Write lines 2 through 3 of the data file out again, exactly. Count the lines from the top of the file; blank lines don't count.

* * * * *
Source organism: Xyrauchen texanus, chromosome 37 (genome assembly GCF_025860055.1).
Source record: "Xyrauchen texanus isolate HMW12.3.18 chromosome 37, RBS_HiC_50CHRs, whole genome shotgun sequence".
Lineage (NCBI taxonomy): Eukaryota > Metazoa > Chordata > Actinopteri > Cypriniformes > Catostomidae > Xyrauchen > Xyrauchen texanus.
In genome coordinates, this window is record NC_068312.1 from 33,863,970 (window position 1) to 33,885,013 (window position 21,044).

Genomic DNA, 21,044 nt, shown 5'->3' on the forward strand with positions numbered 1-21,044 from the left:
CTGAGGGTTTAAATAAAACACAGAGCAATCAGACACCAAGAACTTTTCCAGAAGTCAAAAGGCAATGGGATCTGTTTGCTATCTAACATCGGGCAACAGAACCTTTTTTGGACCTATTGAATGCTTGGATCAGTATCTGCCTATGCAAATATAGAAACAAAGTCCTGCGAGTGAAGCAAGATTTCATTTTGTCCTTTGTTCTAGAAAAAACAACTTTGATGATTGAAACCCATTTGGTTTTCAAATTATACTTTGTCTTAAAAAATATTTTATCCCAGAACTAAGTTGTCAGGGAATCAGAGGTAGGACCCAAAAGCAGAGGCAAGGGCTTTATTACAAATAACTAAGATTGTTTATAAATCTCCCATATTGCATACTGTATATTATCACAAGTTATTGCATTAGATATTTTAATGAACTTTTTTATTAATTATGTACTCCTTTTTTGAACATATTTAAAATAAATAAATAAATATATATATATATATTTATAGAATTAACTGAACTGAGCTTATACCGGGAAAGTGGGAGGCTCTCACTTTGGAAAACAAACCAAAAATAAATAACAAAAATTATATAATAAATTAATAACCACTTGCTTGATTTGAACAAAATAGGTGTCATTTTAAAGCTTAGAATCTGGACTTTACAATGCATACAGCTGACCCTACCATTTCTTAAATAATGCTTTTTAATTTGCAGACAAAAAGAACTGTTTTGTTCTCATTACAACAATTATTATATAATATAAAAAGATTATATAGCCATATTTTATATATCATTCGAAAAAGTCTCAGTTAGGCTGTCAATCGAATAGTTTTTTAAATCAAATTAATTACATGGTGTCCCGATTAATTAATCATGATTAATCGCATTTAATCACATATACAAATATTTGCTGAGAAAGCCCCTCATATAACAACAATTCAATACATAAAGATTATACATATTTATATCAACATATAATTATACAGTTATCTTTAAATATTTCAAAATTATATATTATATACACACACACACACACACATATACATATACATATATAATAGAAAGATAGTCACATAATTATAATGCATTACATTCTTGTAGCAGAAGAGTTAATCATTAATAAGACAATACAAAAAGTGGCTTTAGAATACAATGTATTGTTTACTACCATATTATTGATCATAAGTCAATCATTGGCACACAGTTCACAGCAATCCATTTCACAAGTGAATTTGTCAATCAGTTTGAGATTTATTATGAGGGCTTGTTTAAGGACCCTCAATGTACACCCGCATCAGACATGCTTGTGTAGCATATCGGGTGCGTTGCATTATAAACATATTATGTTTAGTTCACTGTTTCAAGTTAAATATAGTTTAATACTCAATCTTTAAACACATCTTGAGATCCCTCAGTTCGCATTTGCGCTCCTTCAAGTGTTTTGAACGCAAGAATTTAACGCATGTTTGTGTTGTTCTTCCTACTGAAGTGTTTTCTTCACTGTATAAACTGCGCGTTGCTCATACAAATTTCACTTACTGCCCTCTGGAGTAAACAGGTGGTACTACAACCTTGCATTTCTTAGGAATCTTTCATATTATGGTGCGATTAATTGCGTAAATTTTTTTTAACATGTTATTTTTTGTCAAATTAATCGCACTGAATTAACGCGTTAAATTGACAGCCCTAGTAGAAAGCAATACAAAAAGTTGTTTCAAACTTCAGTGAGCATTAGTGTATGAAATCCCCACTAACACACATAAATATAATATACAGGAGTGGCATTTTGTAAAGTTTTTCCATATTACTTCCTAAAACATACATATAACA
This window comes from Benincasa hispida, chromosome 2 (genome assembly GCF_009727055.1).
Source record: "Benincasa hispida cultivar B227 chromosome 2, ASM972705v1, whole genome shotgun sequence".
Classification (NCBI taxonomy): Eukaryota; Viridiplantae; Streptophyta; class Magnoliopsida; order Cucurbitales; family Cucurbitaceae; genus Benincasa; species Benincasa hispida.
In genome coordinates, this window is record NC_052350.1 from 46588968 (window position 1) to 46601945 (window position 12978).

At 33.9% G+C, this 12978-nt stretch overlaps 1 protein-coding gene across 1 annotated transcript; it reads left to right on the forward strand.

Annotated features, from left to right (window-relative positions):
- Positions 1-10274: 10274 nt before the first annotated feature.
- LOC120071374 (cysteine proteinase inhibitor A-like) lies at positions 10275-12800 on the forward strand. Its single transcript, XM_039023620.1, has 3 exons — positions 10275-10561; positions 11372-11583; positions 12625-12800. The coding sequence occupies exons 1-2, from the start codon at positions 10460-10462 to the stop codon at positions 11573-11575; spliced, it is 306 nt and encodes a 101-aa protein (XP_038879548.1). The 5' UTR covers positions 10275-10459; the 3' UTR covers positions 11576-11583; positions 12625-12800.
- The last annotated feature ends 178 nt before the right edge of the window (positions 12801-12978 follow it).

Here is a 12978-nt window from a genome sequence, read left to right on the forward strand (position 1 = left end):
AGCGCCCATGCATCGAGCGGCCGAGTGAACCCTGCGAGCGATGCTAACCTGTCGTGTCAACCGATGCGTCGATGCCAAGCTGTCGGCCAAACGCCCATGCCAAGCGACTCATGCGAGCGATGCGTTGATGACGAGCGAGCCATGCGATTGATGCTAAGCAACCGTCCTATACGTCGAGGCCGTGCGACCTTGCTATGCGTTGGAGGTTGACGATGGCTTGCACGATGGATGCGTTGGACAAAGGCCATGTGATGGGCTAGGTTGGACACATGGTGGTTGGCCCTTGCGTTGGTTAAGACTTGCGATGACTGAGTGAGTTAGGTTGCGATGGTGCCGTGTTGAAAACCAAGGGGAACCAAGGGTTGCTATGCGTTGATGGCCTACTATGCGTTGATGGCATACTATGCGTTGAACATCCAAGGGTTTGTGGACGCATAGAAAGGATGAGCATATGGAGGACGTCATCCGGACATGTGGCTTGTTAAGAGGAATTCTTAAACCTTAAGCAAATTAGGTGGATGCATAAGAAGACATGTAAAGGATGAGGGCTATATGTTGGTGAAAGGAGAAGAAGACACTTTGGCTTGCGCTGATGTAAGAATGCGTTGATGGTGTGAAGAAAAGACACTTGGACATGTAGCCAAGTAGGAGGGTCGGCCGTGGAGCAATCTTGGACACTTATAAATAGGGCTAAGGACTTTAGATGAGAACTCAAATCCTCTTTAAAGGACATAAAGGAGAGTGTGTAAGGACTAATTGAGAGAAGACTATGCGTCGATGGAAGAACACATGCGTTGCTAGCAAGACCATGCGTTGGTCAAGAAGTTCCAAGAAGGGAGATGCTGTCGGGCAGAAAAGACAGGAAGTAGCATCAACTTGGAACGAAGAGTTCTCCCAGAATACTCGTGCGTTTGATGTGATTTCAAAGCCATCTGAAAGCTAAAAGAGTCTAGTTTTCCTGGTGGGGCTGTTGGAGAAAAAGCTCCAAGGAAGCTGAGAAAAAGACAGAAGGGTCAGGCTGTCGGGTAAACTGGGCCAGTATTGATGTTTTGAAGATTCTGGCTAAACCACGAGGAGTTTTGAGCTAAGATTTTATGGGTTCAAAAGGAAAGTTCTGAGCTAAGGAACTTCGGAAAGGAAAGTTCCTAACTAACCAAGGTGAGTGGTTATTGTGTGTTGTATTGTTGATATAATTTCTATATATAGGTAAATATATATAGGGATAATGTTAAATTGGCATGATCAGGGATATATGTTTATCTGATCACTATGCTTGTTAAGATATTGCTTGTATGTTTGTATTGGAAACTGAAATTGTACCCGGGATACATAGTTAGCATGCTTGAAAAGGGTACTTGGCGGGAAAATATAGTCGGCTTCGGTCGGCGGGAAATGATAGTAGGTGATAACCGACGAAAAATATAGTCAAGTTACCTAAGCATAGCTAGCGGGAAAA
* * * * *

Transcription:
Source record: "Xyrauchen texanus isolate HMW12.3.18 chromosome 37, RBS_HiC_50CHRs, whole genome shotgun sequence".
Lineage (NCBI taxonomy): Eukaryota > Metazoa > Chordata > Actinopteri > Cypriniformes > Catostomidae > Xyrauchen > Xyrauchen texanus.